Before he joined Adobe in May 2016, Jordan Kretchmer was the founder and CEO of Livefyre, a system that used contextual cues to better manage online conversations and commentary for publishers. At the same time he was developing that product, marketers began viewing themselves as publishers, providing a new opportunity for Livefyre to provide brands with a real-time management system to keep up with the never-ending need for interesting, engaging content. Since Adobe acquired Livefyre in May 2016, Kretchmer has been working to integrate its system within the larger company’s suite of marketing products to help marketers take advantage of today’s digital pace. He spoke with Marketing Daily about the future of machine learning and artificial intelligence in marketing.
How do machine-learning and artificial intelligence facilitate conversations online? Are we talking about chat? Commenting? Social? Where does it live?
In general, AI is
used to facilitate better conversations in social channels. It’s usually around blocking or removing negative or inappropriate content. Our brand customers, when they’re curating content
using our system, can apply different kinds of rules and filters. If the content has grammar below a certain reading level, don’t pull it in. Or if an image on Instagram has 60% skin,
don’t pull it in. We have all of these automated protocols so that publishers don’t use something that’s inappropriate. There’s also tons of AI at Adobe using image
classification or recognition. You can pull an image from Instagram, and within a quarter of a second it will identify the average age of the person in the content, whether it’s male or female,
if the person is surfing or things like that.
Where is it that marketers and brands are missing the boat on AI and this technology?
The biggest opportunity — I’m not going to say anyone’s missing the boat yet — is utilizing AI to do automated content creation. So, if you know that you have to create 150 banner ads and you have to create 20 e-mail campaigns and Facebook and Instagram posts, why do I have to create every one of those manually? The opportunity is to create systems that automatically generate headlines and automatically morph them into the different [formats] for different media. And on the analytics side, as we’re collecting information based on the performance of those ads, to automatically change the headlines to match those that are performing best. Content automation and automatic optimization is a huge opportunity. The AI exists, it’s just a matter of using the tools correctly.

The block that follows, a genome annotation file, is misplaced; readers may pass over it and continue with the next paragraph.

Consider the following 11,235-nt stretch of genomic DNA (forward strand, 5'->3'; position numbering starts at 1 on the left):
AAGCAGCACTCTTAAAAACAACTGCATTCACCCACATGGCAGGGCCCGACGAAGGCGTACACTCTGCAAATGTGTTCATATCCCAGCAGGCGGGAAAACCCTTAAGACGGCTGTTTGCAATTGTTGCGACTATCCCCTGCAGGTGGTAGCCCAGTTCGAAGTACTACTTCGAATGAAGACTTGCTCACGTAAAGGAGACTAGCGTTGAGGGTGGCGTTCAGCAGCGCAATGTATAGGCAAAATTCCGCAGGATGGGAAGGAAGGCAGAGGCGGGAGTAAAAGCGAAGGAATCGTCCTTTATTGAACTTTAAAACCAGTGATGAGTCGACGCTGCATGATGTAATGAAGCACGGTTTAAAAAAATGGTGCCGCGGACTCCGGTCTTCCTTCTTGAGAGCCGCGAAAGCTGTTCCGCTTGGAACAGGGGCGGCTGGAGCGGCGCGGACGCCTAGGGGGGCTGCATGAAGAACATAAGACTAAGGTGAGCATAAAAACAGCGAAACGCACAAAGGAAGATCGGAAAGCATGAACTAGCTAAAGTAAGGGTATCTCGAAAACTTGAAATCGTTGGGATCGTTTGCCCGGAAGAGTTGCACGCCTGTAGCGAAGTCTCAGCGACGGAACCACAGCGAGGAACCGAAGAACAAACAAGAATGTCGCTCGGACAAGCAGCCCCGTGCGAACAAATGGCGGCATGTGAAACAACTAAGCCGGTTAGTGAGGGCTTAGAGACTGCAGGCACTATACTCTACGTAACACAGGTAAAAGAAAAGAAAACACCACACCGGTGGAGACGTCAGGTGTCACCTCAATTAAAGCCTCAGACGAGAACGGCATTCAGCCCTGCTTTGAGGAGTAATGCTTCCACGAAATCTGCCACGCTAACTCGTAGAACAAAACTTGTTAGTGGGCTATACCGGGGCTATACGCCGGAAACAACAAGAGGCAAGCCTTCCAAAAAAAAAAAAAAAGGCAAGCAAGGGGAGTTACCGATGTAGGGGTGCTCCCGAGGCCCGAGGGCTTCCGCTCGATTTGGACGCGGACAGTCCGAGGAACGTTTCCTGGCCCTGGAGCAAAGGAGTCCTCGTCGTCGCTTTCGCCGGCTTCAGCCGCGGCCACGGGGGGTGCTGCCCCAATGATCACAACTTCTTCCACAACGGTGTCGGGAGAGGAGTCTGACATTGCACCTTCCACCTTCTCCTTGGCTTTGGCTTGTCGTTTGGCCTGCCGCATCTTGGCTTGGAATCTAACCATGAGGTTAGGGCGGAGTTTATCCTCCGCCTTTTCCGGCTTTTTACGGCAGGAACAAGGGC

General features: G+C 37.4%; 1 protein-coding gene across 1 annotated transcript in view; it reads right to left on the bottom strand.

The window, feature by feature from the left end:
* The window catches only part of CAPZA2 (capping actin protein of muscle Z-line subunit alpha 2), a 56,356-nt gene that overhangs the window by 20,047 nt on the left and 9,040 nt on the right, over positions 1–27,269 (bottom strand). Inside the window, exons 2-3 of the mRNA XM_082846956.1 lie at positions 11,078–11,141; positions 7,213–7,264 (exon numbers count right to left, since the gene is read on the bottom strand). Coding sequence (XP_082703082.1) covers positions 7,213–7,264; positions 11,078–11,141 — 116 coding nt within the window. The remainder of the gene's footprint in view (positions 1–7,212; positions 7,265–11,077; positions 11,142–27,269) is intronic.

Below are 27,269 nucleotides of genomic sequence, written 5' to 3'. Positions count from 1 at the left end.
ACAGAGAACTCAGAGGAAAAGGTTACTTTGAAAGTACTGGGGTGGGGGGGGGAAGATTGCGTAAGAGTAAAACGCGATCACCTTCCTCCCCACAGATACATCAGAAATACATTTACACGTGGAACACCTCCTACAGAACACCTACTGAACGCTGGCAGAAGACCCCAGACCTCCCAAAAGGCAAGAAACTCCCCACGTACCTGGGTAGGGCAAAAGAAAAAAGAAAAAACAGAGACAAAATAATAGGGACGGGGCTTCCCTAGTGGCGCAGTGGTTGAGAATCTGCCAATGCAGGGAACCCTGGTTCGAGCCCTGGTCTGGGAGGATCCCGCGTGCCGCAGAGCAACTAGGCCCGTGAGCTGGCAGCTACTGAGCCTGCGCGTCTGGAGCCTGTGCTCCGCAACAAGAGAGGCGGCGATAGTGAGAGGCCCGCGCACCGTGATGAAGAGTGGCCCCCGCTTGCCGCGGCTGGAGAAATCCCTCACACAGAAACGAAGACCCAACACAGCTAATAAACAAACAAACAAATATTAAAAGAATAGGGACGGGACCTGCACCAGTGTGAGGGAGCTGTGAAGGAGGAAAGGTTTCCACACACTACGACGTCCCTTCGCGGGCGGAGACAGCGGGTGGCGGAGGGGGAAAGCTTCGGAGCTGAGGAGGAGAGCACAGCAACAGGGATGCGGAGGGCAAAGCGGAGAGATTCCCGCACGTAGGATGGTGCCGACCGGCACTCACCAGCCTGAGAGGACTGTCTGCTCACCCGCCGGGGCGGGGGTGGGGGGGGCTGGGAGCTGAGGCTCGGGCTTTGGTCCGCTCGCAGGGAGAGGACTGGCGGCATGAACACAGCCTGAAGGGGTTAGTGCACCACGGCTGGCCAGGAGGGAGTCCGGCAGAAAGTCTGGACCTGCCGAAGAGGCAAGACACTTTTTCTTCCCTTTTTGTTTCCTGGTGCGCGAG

So what’s the biggest challenge for companies trying to put together an AI solution?
It’s that there’s so many different versions of AI solutions out there, and there’s no one company that can solve AI. It’s too big of a problem. Adobe has our own world of AI, and that’s a collection of machine learning and AI relevant to the creation of content and the delivery of content. There’s different applications for AI in so many different ways that most of our customers are going to have to work with a number of different companies to get all of their AI needs specific to their use cases. Adobe will never be able to meet all the AI needs of every customer because we don’t do certain things. Companies are going to have to work together to use different AI for their specific uses.
Is that even possible? Can that even be coordinated within companies?
It’s a huge job, and it’s a part of the transformation from being a product-oriented business to an experience business. Experience businesses require collaboration between the legal department, the customer-support team, the marketing team, the finance team, and the product organization. It can’t just be in silos anymore. The experience I have as a consumer is the sum total of all of the parts of how a company operates when I interact with them. Every one of these [departments] need to start talking to each other about what their role is in transforming to an experience business.
Is addressing the holistic customer experience a marketing problem? Is it a training problem? Or is it an internal structure problem?
It starts as an internal structure problem, with the fact that the people in the marketing department have almost no interaction with the people developing the product being sold to customers. Companies have to admit it’s a problem. They’ll have to plan a transformation in terms of how that works. It has to come from an internal decision to become an experience business that puts the customer first. Some of that may have to do with getting rid of old technology that doesn’t operate in real-time. A lot of systems that older companies have been running on aren’t capable of that. New systems have to be put in place to facilitate the micro-second interactions that deliver that.
How does the work you’re doing at Adobe address those issues?
What we’ve been working on for the last year is to make the Creative Cloud, and the Marketing Cloud and the Experience Cloud [work together]. Right now, they are pretty separate entities. What’s missing is a layer of workflow in between those things that is an easy, instant-on solution that makes it just as easy to produce content marketing and deliver content to your audience as it is taking a picture of your kid eating dinner and posting it to Facebook and Twitter and sending it to grandma and posting it on your family blog. You just did [the same] omnichannel marketing in two minutes that takes a marketer at their day job six months to do. To their audience, that just doesn’t work any more. The product we’re working on is to give marketers a context to operate in. To take what used to take marketers six weeks to deliver down to four days.